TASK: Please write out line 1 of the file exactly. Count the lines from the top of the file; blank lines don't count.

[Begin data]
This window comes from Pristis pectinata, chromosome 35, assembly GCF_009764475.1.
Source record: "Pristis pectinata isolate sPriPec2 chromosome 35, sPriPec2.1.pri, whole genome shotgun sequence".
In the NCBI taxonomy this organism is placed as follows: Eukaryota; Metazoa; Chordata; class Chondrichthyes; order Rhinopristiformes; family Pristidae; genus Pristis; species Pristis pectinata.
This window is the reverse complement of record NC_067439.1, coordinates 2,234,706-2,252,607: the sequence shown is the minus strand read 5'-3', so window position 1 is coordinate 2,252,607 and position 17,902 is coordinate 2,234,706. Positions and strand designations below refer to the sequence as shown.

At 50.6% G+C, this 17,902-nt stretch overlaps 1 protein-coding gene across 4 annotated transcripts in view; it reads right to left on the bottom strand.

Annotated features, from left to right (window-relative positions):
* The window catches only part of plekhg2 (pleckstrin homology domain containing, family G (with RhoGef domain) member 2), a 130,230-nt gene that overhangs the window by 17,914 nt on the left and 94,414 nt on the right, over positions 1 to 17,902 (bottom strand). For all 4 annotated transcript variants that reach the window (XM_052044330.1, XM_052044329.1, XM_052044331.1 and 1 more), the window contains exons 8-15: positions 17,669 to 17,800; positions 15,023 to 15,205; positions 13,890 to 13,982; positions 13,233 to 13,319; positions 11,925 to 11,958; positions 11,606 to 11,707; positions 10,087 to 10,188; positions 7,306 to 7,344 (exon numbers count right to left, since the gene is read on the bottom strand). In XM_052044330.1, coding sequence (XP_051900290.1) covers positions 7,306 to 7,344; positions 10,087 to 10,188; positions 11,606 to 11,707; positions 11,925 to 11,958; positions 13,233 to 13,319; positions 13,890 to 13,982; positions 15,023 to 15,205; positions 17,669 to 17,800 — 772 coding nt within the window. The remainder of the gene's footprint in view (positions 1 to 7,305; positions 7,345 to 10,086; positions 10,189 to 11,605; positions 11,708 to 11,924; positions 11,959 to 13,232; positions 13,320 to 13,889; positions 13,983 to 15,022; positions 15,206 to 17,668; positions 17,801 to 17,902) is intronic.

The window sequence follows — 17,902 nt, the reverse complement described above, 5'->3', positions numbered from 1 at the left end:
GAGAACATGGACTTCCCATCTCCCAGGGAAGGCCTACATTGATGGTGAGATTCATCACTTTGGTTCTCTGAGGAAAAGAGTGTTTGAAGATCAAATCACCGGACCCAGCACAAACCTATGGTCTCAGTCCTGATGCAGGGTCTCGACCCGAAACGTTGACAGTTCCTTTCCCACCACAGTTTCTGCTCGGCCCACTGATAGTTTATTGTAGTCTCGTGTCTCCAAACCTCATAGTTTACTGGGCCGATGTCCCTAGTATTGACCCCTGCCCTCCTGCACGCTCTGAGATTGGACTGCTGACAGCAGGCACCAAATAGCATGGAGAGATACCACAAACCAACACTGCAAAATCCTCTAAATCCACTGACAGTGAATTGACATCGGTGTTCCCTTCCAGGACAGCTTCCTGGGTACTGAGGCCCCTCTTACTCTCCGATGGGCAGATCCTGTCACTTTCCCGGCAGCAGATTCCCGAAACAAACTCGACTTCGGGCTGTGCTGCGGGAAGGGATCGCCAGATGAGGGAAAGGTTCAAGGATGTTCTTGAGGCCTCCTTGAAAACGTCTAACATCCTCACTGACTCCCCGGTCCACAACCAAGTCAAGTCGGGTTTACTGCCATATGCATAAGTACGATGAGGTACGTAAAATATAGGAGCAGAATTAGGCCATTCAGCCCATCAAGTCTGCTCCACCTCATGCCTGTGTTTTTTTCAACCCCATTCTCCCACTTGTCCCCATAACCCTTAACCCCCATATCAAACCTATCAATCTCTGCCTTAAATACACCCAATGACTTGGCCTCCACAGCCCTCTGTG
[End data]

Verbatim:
This window comes from Pristis pectinata, chromosome 35, assembly GCF_009764475.1.